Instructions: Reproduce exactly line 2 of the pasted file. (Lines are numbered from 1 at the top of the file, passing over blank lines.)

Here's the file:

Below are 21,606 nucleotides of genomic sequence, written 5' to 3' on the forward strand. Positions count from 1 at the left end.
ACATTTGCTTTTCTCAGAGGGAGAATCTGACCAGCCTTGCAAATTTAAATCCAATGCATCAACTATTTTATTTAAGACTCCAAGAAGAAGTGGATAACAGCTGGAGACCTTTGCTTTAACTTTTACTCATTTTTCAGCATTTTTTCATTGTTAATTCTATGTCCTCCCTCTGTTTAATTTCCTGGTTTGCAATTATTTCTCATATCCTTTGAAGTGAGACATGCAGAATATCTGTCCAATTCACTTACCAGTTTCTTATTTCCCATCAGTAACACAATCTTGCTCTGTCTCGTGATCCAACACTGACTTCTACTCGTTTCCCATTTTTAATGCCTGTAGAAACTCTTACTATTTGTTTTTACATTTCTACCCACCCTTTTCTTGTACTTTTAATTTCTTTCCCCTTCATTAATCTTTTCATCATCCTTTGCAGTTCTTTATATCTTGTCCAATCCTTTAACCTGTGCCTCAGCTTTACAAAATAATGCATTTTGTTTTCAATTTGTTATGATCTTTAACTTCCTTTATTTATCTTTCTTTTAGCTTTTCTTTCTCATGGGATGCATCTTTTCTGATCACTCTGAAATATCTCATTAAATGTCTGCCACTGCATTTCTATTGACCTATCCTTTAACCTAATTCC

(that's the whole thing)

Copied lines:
ACATTTGCTTTTCTCAGAGGGAGAATCTGACCAGCCTTGCAAATTTAAATCCAATGCATCAACTATTTTATTTAAGACTCCAAGAAGAAGTGGATAACAGCTGGAGACCTTTGCTTTAACTTTTACTCATTTTTCAGCATTTTTTCATTGTTAATTCTATGTCCTCCCTCTGTTTAATTTCCTGGTTTGCAATTATTTCTCATATCCTTTGAAGTGAGACATGCAGAATATCTGTCCAATTCACTTACCAGTTTCTTATTTCCCATCAGTAACACAATCTTGCTCTGTCTCGTGATCCAACACTGACTTCTACTCGTTTCCCATTTTTAATGCCTGTAGAAACTCTTACTATTTGTTTTTACATTTCTACCCACCCTTTTCTTGTACTTTTAATTTCTTTCCCCTTCATTAATCTTTTCATCATCCTTTGCAGTTCTTTATATCTTGTCCAATCCTTTAACCTGTGCCTCAGCTTTACAAAATAATGCATTTTGTTTTCAATTTGTTATGATCTTTAACTTCCTTTATTTATCTTTCTTTTAGCTTTTCTTTCTCATGGGATGCATCTTTTCTGATCACTCTGAAATATCTCATTAAATGTCTGCCACTGCATTTCTATTGACCTATCCTTTAACCTAATTCC